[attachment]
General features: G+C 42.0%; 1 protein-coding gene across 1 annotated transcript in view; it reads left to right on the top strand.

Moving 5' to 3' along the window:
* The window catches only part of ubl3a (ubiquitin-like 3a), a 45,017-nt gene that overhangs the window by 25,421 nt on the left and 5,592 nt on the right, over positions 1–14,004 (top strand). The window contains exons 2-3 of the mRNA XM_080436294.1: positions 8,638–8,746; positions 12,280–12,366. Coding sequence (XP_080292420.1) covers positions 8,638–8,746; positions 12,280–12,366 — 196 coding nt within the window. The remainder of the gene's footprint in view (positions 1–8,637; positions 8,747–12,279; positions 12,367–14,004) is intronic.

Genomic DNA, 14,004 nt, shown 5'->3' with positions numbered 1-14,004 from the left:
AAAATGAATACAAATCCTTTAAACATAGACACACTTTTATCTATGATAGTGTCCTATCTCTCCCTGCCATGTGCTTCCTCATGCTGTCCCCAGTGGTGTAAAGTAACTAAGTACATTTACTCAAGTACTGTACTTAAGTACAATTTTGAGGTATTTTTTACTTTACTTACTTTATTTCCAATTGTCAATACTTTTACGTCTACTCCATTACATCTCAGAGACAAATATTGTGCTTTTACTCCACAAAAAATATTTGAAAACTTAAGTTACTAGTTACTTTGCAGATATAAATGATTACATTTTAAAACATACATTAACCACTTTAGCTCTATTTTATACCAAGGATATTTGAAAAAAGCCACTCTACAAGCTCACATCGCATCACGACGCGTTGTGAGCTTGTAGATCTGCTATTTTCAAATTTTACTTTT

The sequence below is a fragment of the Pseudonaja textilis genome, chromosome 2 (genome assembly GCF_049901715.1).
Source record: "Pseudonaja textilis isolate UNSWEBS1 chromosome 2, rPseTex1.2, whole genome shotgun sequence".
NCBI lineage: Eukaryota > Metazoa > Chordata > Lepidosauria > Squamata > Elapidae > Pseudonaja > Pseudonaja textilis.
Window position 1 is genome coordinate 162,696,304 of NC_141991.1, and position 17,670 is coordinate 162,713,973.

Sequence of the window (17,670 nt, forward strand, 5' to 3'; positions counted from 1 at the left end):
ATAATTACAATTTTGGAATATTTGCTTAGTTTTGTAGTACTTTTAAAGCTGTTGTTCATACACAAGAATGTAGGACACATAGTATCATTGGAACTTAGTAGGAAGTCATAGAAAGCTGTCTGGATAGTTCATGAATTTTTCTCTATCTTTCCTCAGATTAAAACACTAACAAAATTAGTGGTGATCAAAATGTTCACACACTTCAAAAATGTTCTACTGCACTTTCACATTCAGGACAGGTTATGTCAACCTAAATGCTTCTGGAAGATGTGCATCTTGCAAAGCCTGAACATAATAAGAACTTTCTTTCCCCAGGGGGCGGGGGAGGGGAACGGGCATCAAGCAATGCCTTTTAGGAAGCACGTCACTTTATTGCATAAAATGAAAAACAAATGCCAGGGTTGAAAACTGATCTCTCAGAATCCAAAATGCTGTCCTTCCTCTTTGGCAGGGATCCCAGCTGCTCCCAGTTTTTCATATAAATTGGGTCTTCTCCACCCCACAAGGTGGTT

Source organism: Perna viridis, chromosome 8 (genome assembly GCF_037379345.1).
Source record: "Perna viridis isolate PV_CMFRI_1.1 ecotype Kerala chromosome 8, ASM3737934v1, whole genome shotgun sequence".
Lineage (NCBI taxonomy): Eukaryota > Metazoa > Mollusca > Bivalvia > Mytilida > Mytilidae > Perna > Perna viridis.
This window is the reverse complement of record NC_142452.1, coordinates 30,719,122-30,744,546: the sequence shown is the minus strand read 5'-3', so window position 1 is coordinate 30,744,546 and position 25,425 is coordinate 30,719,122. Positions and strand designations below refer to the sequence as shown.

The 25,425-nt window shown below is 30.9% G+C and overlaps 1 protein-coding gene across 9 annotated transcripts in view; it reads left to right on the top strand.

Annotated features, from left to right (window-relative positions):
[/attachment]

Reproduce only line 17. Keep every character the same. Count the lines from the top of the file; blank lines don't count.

Annotated features, from left to right (window-relative positions):